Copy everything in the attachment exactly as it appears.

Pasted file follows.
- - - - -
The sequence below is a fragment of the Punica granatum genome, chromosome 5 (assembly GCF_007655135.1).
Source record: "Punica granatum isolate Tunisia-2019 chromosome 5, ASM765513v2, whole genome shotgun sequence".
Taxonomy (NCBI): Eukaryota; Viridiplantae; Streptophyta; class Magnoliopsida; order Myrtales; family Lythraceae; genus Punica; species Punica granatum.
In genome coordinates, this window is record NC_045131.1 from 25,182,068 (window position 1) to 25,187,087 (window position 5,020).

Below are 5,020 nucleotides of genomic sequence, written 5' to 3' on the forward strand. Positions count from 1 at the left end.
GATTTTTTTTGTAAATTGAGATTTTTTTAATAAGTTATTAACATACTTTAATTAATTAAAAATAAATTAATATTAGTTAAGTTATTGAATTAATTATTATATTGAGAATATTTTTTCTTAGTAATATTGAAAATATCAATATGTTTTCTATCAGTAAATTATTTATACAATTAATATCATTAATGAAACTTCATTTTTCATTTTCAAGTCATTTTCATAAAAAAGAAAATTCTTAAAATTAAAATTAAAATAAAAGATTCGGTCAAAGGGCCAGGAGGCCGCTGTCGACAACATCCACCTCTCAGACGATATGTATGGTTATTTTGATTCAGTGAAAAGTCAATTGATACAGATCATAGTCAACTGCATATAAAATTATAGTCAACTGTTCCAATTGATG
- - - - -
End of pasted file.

The sequence below is a fragment of the Punica granatum genome, chromosome 5 (assembly GCF_007655135.1).
Source record: "Punica granatum isolate Tunisia-2019 chromosome 5, ASM765513v2, whole genome shotgun sequence".
Taxonomy (NCBI): Eukaryota; Viridiplantae; Streptophyta; class Magnoliopsida; order Myrtales; family Lythraceae; genus Punica; species Punica granatum.
In genome coordinates, this window is record NC_045131.1 from 25,182,068 (window position 1) to 25,187,087 (window position 5,020).

Below are 5,020 nucleotides of genomic sequence, written 5' to 3' on the forward strand. Positions count from 1 at the left end.
GATTTTTTTTGTAAATTGAGATTTTTTTAATAAGTTATTAACATACTTTAATTAATTAAAAATAAATTAATATTAGTTAAGTTATTGAATTAATTATTATATTGAGAATATTTTTTCTTAGTAATATTGAAAATATCAATATGTTTTCTATCAGTAAATTATTTATACAATTAATATCATTAATGAAACTTCATTTTTCATTTTCAAGTCATTTTCATAAAAAAGAAAATTCTTAAAATTAAAATTAAAATAAAAGATTCGGTCAAAGGGCCAGGAGGCCGCTGTCGACAACATCCACCTCTCAGACGATATGTATGGTTATTTTGATTCAGTGAAAAGTCAATTGATACAGATCATAGTCAACTGCATATAAAATTATAGTCAACTGTTCCAATTGATG